> cable & MMDS > digital satellite > digital terrestrial > ADSL
  > channels > features > local TV > digital FAQ
  > what’s new > opinion > links > forum

You are in --> ICDG --> Features --> History of Multichannel broadcasting

History of Multichannel Broadcasting in Ireland

In 1955 the BBC set up a television station in Belfast. The IBA awarded an ITV franchise to Ulster Television Limited three years later for a station in Belfast. These stations could be received far into the Republic of Ireland. And they were! On Ulster Television’s opening night, complaints to the Belfast based outfit were mainly from Dublin – about the reception!

Even after Telifis Eireann was set up in 1961, people in Dublin continued to watch the BBC and UTV (as Ulster Television became known in the South, though it would not officially change its name to that until 1993). But everyone agreed that something would have to be done about that bad reception. Thus RTE set up a cable company - RTE Relays, which later became Cablelink - to give perfect BBC and UTV reception to Dublin. Then the people in Cork got jealous, and wanted their own cable company. So Cork Communications Ltd was formed.

During the 1970s cable began to expand to towns outside Dublin. Generally these cable franchises were taken up by local electrical stores or aerial contractors, who wanted to replace an aerial sales. In 1976 the first local programmes were transmitted via cable in Dublin, and in 1986 satellite television programmes began to be transmitted in addition to RTE/BBC/IBA programmes. In the period 1989-1993, the 1989 launch of the wireless Multipoint Microwave Distribution System triggered off a wave of consolidation in the cable/MMDS industry. Four companies - Cablelink, Cable Management Ireland, Princes Holdings(which later began trading as Irish Multichannel), and Suir Nore Relays - gained control of the majority of the Republic's cable industry.

Today almost the entire Republic of Ireland is either covered by a cable system, or within the reach of an MMDS transmitter. Indeed MMDS was set up by the Irish government in 1989 to provide BBC and ITV signals to the Republic’s rural areas. The same year, Sky began a Direct Broadcast by Satellite system to the whole island of Ireland. Today, about 50,000 households subscribe to Sky. But that’s small change compared to the amount that receive Sky stations on the Cable and MMDS networks. MMDS has been slow to takeoff thanks to exorbirent installation fees (over 200) and illegal deflectors operating cheaper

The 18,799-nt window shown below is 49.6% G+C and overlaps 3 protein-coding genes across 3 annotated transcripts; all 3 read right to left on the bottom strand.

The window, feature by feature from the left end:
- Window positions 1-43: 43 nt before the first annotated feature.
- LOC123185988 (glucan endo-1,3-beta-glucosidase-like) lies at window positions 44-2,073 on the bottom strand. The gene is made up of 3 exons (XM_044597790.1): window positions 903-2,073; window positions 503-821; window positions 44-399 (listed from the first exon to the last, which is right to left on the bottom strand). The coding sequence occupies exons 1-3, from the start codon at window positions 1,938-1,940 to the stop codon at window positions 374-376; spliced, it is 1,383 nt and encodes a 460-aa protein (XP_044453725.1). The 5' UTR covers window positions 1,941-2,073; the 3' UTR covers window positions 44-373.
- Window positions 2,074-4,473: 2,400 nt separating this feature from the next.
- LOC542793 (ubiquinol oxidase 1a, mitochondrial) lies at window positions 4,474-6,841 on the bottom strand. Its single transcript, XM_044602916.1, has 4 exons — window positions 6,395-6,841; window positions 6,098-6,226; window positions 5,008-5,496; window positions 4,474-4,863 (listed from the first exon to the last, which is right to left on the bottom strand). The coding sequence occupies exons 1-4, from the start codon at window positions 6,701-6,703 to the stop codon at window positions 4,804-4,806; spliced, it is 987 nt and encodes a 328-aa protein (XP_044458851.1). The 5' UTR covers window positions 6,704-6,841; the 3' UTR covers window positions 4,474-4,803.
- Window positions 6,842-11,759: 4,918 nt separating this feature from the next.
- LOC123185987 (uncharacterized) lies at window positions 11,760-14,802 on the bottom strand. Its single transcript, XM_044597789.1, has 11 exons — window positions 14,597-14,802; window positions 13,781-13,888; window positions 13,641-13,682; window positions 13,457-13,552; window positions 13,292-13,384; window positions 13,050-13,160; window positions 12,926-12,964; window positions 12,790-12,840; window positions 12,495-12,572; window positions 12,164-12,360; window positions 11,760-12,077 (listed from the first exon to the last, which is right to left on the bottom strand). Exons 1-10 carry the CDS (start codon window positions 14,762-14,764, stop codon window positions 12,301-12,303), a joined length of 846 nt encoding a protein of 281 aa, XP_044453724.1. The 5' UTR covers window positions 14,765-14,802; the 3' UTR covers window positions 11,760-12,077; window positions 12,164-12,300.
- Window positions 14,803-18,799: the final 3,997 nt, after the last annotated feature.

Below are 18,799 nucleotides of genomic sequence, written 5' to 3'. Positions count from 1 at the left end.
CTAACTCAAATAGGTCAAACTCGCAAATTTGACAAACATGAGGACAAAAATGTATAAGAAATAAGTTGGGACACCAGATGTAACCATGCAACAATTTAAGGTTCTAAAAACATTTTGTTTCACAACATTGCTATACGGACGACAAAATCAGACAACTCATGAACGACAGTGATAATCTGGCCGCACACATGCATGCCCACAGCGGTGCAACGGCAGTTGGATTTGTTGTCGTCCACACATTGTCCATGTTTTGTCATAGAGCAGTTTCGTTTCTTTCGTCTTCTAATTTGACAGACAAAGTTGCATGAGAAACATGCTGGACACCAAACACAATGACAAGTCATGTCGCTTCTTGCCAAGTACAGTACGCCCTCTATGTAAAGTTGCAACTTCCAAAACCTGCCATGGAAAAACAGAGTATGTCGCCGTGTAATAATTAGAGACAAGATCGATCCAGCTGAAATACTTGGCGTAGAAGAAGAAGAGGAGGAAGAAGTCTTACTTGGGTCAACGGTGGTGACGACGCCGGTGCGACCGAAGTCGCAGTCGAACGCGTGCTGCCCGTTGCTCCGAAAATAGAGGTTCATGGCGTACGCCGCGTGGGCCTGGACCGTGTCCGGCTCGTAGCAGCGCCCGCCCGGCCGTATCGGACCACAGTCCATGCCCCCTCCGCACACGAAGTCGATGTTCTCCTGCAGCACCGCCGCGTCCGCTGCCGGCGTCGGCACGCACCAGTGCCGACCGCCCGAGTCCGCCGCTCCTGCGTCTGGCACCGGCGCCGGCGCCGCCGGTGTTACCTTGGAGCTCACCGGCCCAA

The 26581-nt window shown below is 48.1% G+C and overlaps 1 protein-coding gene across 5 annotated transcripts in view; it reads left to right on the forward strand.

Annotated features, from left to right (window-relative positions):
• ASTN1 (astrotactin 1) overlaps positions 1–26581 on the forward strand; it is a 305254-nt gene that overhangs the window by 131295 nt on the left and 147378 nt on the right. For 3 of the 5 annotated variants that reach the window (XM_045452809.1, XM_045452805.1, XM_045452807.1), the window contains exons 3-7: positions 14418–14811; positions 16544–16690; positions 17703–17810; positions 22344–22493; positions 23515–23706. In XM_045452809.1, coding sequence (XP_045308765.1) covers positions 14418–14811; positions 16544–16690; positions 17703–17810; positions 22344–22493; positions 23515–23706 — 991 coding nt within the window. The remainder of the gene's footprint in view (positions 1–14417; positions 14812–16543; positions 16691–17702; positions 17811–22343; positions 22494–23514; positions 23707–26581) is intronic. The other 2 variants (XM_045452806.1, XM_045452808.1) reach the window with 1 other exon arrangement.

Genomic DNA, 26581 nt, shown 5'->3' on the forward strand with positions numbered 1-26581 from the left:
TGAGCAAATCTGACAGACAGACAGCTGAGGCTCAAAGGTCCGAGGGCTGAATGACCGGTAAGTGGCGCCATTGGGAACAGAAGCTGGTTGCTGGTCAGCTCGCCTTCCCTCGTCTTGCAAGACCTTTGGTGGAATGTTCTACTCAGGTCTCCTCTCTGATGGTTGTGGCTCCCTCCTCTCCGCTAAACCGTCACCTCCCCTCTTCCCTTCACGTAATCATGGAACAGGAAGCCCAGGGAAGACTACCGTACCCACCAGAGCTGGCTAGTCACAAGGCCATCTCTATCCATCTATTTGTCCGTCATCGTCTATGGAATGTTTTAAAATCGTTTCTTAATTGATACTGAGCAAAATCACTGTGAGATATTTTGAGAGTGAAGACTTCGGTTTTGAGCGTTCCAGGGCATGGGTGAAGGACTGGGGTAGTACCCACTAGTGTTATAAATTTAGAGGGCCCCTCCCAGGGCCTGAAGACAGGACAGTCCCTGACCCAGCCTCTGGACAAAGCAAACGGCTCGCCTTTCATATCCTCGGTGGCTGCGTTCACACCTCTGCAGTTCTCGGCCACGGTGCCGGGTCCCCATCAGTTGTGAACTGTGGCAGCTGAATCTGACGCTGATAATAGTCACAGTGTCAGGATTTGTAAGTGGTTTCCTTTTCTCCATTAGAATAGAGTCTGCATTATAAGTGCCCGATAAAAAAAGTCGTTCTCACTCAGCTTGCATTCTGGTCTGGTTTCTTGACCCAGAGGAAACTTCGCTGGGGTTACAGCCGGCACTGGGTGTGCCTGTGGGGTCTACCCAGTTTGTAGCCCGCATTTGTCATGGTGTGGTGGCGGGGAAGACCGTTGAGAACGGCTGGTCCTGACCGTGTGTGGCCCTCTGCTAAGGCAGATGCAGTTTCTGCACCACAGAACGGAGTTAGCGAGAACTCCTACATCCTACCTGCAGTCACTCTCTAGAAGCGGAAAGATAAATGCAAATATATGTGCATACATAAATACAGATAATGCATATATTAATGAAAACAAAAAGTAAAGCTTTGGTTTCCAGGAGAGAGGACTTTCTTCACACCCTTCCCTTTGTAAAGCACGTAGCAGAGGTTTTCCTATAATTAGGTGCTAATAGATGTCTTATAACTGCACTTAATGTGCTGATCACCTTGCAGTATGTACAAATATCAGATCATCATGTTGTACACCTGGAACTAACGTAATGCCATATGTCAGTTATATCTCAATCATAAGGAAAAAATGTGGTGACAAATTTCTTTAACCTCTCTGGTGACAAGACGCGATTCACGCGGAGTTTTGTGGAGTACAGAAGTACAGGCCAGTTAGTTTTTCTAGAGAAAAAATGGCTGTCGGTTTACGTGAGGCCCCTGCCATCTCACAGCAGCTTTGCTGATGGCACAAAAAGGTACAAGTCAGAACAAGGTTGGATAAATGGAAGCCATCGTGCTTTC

Meanwhile the North too got a cable company as CableTel (now NTL) romped on the scene in 1996, twenty years after Ulster Cablevision had first won the license. But without the Southern stations to distinguish them from Sky they’ve had to rely on selling phone subscriptions. Meanwhile in 1998 Digital came to Ireland with the launch of the SkyDigital service to silence in the Republic (who can blame us - we initally had to pay nearly 450 for equipment+installation) and applause in the North. Meanwhile ONdigital began offering Digital Terrestrial services. And the Republic? Well we might get DTT for Christmas 2002 if we’re very lucky...but don’t hold your breath.

1999 saw a second wave of cable consolidation in Ireland. Cablelink was taken over by NTL after a protracted takeover battle. In response to this the remaining Irish-owned companies came together, with IMC taking over Suir Nore and (indirectly) CMI. This means that there are now just two major cable/MMDS companies in Ireland, competing against Sky and DTT. Sky launched its free equipment offer in Ireland in 2000, bringing it directly into the Irish market.